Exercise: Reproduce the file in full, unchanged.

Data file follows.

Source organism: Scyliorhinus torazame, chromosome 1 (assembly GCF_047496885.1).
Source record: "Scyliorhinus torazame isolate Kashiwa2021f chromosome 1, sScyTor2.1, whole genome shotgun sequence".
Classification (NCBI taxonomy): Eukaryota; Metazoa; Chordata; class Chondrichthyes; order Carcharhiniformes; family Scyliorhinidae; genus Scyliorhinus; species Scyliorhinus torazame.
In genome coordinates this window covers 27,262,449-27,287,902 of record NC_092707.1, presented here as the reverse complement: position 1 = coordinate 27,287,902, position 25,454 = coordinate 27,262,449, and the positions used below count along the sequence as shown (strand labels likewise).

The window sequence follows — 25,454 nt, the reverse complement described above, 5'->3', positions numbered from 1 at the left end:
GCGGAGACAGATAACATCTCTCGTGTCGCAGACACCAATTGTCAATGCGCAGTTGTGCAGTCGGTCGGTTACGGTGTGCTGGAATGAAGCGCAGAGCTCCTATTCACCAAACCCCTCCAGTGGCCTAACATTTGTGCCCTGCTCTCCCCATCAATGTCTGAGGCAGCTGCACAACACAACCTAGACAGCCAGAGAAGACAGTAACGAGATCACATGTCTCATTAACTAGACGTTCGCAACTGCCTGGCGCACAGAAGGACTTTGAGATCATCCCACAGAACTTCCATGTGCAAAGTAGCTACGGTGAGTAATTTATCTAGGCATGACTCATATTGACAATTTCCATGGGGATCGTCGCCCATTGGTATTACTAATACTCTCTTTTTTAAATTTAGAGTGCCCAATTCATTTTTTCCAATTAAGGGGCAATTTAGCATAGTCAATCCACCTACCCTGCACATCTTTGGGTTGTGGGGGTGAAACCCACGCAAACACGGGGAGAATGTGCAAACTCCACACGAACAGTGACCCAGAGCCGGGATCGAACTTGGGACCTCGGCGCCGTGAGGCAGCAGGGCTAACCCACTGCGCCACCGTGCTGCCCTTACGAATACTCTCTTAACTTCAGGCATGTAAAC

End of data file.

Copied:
Source organism: Scyliorhinus torazame, chromosome 1 (assembly GCF_047496885.1).
Source record: "Scyliorhinus torazame isolate Kashiwa2021f chromosome 1, sScyTor2.1, whole genome shotgun sequence".
Classification (NCBI taxonomy): Eukaryota; Metazoa; Chordata; class Chondrichthyes; order Carcharhiniformes; family Scyliorhinidae; genus Scyliorhinus; species Scyliorhinus torazame.
In genome coordinates this window covers 27,262,449-27,287,902 of record NC_092707.1, presented here as the reverse complement: position 1 = coordinate 27,287,902, position 25,454 = coordinate 27,262,449, and the positions used below count along the sequence as shown (strand labels likewise).

The window sequence follows — 25,454 nt, the reverse complement described above, 5'->3', positions numbered from 1 at the left end:
GCGGAGACAGATAACATCTCTCGTGTCGCAGACACCAATTGTCAATGCGCAGTTGTGCAGTCGGTCGGTTACGGTGTGCTGGAATGAAGCGCAGAGCTCCTATTCACCAAACCCCTCCAGTGGCCTAACATTTGTGCCCTGCTCTCCCCATCAATGTCTGAGGCAGCTGCACAACACAACCTAGACAGCCAGAGAAGACAGTAACGAGATCACATGTCTCATTAACTAGACGTTCGCAACTGCCTGGCGCACAGAAGGACTTTGAGATCATCCCACAGAACTTCCATGTGCAAAGTAGCTACGGTGAGTAATTTATCTAGGCATGACTCATATTGACAATTTCCATGGGGATCGTCGCCCATTGGTATTACTAATACTCTCTTTTTTAAATTTAGAGTGCCCAATTCATTTTTTCCAATTAAGGGGCAATTTAGCATAGTCAATCCACCTACCCTGCACATCTTTGGGTTGTGGGGGTGAAACCCACGCAAACACGGGGAGAATGTGCAAACTCCACACGAACAGTGACCCAGAGCCGGGATCGAACTTGGGACCTCGGCGCCGTGAGGCAGCAGGGCTAACCCACTGCGCCACCGTGCTGCCCTTACGAATACTCTCTTAACTTCAGGCATGTAAAC